haste-perch: Create, navigate and modify the DOM tree with composable syntax, with the haste compiler

[ gpl, library, web ] [ Propose Tags ]

see the description at the homepage. This version add support for the Client Monad (Module Haste.App.Perch)

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Dependencies base (>4.0 && <5), haste-compiler, haste-lib, transformers [details]
License GPL-3.0-only
Author Alberto G. Corona
Maintainer agocorona@gmail.com
Category Web
Home page https://github.com/agocorona/haste-perch
Bug tracker https://github.com/agocorona/haste-perch/issues
Source repo head: git clone http://github.com/agocorona/haste-perch
Uploaded by AlbertoCorona at 2015-04-09T17:47:21Z
Reverse Dependencies 2 direct, 0 indirect [details]
Downloads 7351 total (21 in the last 30 days)
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Status Docs available [build log]
Last success reported on 2015-04-09 [all 1 reports]

Readme for haste-perch-

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Perch defines builder elements (perchs) for Haste.DOM elements that are appendable, so that dynamic HTML can be created in the client in a natural way, like textual HTML, but programmatically and with the advantage of static type checking. It can be ported to other haskell-js compilers

Haste is a compiler that generates Javascript code from Haskell.


The Haste.DOM module define a thin layer over the JavaScript DOM. The DOM is a low level HTML tree manipulation API. That makes the creation and manipulation of DOM elements almost as painful as in JavaScript.

This package makes the creation of DOM elements easy with a syntax similar to other haskell HTML generators, using monoids and monads, such is the case of the package blaze-html.


This is an example. withElem is a Haste.DOM call that give the DOM object whose id is "idelem", that has been created "by hand" in Main.hs. The program takes this element and add content to it:

import Haste.Perch
import Haste
import Prelude hiding (div)

main :: IO ()
main = do
  withElem "idelem" $ build $ do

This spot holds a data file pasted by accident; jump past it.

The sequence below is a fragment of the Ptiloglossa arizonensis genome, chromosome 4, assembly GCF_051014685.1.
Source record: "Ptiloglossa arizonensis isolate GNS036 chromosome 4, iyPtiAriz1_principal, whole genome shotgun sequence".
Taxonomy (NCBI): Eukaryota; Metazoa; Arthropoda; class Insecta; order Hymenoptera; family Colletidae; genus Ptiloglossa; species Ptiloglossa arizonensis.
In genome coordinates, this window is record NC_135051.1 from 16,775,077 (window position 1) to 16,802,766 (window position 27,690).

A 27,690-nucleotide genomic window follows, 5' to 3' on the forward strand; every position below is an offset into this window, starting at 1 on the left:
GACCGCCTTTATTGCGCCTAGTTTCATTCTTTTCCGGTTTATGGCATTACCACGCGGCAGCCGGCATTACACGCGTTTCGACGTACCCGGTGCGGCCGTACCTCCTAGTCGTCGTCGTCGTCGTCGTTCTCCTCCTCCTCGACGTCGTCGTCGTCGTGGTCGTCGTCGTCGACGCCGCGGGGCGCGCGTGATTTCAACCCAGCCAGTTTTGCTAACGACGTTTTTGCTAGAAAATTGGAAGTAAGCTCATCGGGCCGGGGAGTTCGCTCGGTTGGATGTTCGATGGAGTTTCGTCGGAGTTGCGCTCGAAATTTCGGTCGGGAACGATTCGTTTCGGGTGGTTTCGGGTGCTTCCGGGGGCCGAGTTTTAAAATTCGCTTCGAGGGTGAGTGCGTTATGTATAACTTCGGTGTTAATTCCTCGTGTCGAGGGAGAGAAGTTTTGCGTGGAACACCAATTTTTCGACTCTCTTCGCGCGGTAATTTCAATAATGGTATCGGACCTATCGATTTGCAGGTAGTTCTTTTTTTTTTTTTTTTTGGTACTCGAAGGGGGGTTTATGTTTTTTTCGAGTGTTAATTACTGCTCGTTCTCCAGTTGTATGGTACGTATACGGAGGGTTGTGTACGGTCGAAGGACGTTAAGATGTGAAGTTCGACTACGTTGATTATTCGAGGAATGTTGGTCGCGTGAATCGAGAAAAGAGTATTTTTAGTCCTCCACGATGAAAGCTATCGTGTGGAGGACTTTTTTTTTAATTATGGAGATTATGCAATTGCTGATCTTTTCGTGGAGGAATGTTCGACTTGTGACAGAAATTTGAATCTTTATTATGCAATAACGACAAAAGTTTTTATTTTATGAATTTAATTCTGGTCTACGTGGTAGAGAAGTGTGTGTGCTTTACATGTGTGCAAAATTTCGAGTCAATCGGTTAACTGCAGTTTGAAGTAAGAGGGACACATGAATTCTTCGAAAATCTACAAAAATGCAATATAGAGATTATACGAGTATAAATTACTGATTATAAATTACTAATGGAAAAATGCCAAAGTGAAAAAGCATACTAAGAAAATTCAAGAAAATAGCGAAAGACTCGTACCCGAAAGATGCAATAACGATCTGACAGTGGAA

div $ do
      addEvent this OnClick $ \_ _ -> alert "hello, world!"
      div $ do
        p "hello"
        p ! atr "style" "color:red" $ "world"
  return ()

Creates these element:

<div id="idelem">  <!-- was already in the HTNL -->
      <p style="color:red">world</p>

This other example modifies the previosly created elements when the event is raised using jQuery-like wildcards to modify all the elements of the class ".modify":

import Haste.Perch
import Haste
import Prelude hiding (div)

main= do
  body <- getBody
  (flip build) body $ do
      div ! atr "class" "modify" $ "click"
      div $ "not changed"
      div ! atr "class" "modify" $ "here"
      addEvent this OnClick $ \_ _ -> do
          forElems' ".modify" $ this ! style "color:red" `child` " modified"

The monoid expression can also be used, by concatenating elements with the operator <>

    ... term1 <> term2 ...

Is equivalent to

do ...

How to run

Docker file


Contains everything necessary to use haste-perch

install from scratch

install the ghc compiler

install Haste:

>cabal install haste-compiler

boot Haste:


clone haste-perch

>git clone http://github.com/agocorona/haste-perch.git

install perch

>cd haste-perch
>haste-inst install

compile the main program

>hastec Main.hs

browse the Main.html file. In windows simply execute it in the command line:


Execute it in the same directory where Main.js is, since it references it assuming that it is in the current folder

Perch not only is for creating HTML.DOM elements, it also can be used to navigate the tree, search etc.

How it works

The basic element is a "builder" that has a "hole" parameter and a IO action which creates the DOM element. The hole will receive the parent (Elem) of the element/s that will be created by the builder. So a builder can be considered like a perch that has other perchs that hang from it. Either a no one or an entire tree.

the call nelem (new element) is a perch that creates a single DOM element. Upon created, it is added to the parent and return itself as parent of the next elements that can be hooked from it if child is used. When appending two elements, both are added to the parent.

The Monad instance is there in order to use the do notation, that add a new level of syntax, in the style of the package blaze-html. This monad invokes the same appending mechanism.

A perch is a generalization of a list and it is handled in the same way.

While a list is an unary tree, perch create n-ary trees. While in a list the monoid instance add child nodes down in the only direction that it can grow, the perch monoid add childs at the same level, horizontally. Is the child primitive the one that creates branches down.